DNS Best Practices and Its Functions
The DNS has comprised of the hierarchical domain name space has the tree data structure of nodes (linked domain names). The DNS (domain name space) uses the Resource Records that may not exist to store the domain information. The tree data structure for the DNS commences at the root zone that is at the top DNS hierarchy level. The DNS root, although it has no display in the user application, is presented as a trailing dot.
Important DNS Terminology
To have a clear understanding of DNS and its terminologies, it is important that you must be familiar with the following terms:
Resolver: a DNS client that acts as the sender of the DNS messages to get information about the domain name spaces requested.
Recursion: This is used to refer to the action taken a query is needed from the DNS server on behalf of the resolver in the DNS.
Authoritative Server: This is the server that queries for the information needed from DNS query.
FQDN: this action stands for the Fully Qualified Domain Name. It is also referred to the absolute device name within the distributed DNS database.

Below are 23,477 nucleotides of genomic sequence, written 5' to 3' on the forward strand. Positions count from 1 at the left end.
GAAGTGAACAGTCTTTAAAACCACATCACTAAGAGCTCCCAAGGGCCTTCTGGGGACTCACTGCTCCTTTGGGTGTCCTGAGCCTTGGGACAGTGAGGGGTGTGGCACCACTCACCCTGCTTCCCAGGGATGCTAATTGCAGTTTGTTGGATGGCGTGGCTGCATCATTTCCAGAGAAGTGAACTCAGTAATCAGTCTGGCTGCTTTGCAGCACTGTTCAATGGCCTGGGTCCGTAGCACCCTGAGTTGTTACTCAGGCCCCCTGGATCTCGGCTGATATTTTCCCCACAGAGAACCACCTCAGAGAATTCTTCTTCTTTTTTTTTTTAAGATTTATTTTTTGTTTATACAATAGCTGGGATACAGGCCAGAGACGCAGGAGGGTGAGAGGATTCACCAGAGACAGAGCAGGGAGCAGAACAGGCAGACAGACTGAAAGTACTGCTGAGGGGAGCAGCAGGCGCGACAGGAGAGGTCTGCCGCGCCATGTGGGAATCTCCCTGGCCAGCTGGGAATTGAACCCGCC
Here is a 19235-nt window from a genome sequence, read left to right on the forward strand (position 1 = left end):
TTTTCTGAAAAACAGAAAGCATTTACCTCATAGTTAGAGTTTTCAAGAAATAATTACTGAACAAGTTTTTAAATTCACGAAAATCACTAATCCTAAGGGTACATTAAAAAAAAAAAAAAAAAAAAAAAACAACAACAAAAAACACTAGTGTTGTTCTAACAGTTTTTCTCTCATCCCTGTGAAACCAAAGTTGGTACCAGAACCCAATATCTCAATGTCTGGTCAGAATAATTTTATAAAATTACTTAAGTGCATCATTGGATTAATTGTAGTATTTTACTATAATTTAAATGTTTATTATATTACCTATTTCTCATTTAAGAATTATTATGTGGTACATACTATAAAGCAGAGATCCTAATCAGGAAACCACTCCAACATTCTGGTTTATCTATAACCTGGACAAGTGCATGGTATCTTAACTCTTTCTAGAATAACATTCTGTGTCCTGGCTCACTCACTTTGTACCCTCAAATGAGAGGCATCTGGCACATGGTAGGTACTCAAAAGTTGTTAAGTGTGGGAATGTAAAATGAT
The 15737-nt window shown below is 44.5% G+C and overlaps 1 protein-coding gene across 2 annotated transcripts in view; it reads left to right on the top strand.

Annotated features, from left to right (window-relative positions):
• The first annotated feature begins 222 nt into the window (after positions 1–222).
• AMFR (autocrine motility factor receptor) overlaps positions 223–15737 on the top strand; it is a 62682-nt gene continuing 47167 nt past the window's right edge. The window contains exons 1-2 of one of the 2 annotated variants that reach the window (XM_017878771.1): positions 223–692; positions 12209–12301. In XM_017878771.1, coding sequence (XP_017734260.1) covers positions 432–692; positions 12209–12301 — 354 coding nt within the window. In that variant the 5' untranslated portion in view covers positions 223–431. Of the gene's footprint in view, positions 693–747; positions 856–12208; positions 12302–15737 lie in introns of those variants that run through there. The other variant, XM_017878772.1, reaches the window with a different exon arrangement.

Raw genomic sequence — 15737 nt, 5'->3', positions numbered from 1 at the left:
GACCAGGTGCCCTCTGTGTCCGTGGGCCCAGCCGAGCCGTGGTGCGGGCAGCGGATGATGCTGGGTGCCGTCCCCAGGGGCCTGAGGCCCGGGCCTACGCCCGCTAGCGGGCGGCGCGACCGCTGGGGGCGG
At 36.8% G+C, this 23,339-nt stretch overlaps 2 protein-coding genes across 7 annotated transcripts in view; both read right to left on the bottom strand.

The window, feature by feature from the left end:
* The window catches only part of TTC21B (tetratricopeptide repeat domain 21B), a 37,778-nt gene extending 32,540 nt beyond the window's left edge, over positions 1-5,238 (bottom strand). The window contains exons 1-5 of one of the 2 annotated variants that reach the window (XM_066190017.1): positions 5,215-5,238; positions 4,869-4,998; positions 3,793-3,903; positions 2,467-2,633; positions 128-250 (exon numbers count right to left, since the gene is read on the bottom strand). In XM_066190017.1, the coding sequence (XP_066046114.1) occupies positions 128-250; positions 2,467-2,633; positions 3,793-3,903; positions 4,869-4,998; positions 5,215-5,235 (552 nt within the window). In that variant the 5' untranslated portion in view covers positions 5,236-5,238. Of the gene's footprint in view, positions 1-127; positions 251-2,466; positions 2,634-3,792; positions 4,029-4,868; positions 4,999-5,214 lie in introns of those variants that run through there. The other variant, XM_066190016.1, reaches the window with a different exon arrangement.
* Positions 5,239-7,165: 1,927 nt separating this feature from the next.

RR: this is the Resource Record. It is also a format that is used by the DNS messages composed of the following: TYPE, NAME, RDLENGTH, CLASS, TTL, and RDATA.
Zone: This is a database that contains information about the DNS protection on the authoritative server.
Primary Functions of DNS
The main function of the DNS is to translate IP addresses to hostnames or hostnames to IP addresses. The DNS resolver accomplishes this translation process by sending the DNS query to the DNS server to request some information from the RR. DNS resolution processes include:
• If the server is authoritative, the DNS server will give a response message that contains RRs if it is not configured as a recursive resolver.
• The DNS server will inspect the locally stored RR information if the server is only configured.
• The DNS server will query the information contained in the request if the server is not authoritative.